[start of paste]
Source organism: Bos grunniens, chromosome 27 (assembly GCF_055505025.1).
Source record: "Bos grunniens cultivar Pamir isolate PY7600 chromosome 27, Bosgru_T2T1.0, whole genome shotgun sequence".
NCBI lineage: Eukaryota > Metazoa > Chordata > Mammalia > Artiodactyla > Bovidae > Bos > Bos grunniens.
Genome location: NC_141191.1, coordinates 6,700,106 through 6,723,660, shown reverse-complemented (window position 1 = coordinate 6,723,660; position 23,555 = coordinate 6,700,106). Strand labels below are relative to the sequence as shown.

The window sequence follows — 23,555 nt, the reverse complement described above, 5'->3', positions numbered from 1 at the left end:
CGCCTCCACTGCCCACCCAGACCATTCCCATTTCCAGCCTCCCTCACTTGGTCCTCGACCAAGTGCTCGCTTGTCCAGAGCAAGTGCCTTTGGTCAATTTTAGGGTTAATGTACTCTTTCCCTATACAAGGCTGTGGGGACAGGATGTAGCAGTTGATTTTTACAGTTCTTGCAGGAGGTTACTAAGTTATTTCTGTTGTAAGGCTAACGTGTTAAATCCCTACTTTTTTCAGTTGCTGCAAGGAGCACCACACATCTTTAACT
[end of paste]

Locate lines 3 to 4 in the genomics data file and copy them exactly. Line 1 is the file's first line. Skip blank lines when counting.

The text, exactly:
NCBI lineage: Eukaryota > Metazoa > Chordata > Mammalia > Artiodactyla > Bovidae > Bos > Bos grunniens.
Genome location: NC_141191.1, coordinates 6,700,106 through 6,723,660, shown reverse-complemented (window position 1 = coordinate 6,723,660; position 23,555 = coordinate 6,700,106). Strand labels below are relative to the sequence as shown.